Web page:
I'm taking issue with Paul Krugman's column today, which pays homage to his favored candidate John Edwards. He praises him for good reasons: by plowing the primary race to the left, he singlehandedly forced other Democrats to pony up and produce more progressive plans for health care and the environment, for two. As a result, we have a genuine contrast between the parties on the major issues--a pleasant fact seen in high relief in the series of debates that (perhaps) culminated last night. But the shrewd, disinterested leadership Krugman imputes to Edwards is one he is--erroneously--not willing to acknowledge exists in the Republican party. To wit:
Mr. Edwards ran an unabashedly populist campaign, while Mr. Obama portrays himself as a candidate who can transcend partisanship--and given the economic elitism of the modern Republican Party, populism is unavoidably partisan. [emphasis mine]
I just fundamentally disagree with the yoking together of the "modern Republican Party" to comprise both its leadership and its past and present citizen supporters. Sure, the theorizing of the conservative elite, which places a premium on capital accumulation, corporate personhood and deregulated market activity, has convinced poor- and working-class Republicans to vote against their economic interests for several election cycles. These voters are not necessarily wrong to do so--they are perhaps spurred by unflagging belief in American individualism (i.e. the hope that they will themselves wake up one day replete with yachts and chalets; how else to explain the successful GOP fetishization of top-tier tax cuts?).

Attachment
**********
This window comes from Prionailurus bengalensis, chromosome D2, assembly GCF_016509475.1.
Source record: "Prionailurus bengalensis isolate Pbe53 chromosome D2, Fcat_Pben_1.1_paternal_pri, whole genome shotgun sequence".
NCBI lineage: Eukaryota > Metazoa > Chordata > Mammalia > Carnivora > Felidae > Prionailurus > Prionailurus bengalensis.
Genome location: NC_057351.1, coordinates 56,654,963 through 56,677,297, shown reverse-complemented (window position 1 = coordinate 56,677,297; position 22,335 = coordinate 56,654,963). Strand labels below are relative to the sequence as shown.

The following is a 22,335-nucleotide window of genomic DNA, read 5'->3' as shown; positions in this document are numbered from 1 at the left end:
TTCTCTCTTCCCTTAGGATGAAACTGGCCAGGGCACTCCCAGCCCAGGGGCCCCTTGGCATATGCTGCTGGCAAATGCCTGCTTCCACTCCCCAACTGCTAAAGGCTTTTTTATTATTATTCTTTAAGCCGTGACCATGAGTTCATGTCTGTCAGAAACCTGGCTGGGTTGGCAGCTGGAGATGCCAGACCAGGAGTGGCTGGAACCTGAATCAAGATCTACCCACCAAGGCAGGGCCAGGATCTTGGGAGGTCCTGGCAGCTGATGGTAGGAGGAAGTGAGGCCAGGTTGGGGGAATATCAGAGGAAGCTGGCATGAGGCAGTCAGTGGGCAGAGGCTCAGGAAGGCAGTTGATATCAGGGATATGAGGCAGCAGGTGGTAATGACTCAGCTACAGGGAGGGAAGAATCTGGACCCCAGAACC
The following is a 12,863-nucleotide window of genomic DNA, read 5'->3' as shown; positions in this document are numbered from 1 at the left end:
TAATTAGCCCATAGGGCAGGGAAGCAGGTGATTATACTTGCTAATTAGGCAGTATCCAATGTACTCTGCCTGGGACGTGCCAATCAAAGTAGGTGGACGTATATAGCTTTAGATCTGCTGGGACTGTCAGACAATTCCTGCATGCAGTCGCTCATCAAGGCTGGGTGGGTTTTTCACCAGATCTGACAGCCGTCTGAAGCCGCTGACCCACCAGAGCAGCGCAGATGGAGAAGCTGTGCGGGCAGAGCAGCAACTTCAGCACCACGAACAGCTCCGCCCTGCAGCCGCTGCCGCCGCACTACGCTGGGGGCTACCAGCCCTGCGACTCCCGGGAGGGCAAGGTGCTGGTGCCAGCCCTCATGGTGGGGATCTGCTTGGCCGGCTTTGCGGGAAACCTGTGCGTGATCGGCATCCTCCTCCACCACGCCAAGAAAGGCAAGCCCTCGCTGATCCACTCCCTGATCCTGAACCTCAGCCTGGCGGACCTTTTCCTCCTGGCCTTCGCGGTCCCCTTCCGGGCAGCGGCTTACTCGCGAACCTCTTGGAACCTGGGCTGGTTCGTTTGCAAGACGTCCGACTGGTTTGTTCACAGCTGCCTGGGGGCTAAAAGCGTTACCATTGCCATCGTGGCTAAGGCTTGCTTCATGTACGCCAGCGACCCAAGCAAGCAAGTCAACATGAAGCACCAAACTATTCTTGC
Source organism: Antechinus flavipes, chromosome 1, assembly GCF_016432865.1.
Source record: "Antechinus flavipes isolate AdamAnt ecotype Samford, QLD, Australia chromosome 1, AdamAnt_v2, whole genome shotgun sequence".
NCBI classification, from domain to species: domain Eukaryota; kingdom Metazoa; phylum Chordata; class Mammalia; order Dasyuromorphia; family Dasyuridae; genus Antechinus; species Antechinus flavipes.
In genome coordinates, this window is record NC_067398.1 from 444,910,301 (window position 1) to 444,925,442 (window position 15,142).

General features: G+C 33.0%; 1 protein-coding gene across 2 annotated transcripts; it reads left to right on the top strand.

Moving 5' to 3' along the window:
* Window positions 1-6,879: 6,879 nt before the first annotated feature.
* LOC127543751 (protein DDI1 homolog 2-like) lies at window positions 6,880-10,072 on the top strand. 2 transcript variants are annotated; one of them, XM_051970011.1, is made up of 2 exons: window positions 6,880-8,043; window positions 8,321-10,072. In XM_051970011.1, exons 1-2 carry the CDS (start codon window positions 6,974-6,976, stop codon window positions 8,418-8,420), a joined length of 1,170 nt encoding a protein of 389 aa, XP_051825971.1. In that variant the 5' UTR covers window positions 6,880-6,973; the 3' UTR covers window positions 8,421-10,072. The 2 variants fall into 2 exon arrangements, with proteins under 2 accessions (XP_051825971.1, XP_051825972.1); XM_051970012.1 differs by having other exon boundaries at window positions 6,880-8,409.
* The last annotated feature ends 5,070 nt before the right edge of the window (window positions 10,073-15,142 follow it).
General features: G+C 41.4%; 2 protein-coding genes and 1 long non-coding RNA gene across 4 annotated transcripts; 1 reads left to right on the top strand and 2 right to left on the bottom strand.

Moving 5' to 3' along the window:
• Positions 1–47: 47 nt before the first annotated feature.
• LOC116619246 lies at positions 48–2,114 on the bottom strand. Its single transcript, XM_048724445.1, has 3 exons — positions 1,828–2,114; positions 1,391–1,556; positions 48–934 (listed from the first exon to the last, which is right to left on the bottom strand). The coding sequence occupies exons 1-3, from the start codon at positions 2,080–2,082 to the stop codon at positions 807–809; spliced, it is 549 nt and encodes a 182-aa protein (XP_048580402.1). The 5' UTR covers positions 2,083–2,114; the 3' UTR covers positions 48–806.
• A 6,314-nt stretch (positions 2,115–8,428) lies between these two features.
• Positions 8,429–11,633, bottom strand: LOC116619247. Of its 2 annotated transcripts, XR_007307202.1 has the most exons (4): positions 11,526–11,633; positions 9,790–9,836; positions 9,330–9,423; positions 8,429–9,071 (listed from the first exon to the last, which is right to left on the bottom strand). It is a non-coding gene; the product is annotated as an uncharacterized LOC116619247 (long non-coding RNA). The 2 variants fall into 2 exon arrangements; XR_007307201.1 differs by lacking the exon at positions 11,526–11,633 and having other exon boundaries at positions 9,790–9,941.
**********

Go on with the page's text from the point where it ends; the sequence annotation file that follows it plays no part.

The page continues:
But I happen to think populism is avoidably partisan; the shocking class divide that has gripped America affects all voters, rich and poor, Democratic and Republican, and Americans, like Krugman, concerned with economic inequality in their country cannot afford to so simplify the terms. After all, is poverty not the central concern of a very wealthy Democratic leader, as it should be the concern of a downscale Republican family in middle America? Hasn't Mike Huckabee successfully tapped into resentment of that very real Wall-Street-to-Washington axis of power? Krugman is kidding himself if he can't acknowledge Huckabee, nor that a party is not its people, nor the strain that the GOP leadership has placed on their base with such inhumane economic policies.
In fact, his commentary joins the counterproductive rhetorical war that Republican partisans have been winning for decades. More irksome, he does so at a time when the millions of people (of all political persuasions) who suffer in an inequal America are--more than ever--up for grabs politically, if only the Democratic party would find crosspartisan ways to shake free the indoctrination of Reaganomics, and its own angry, exclusionary tone.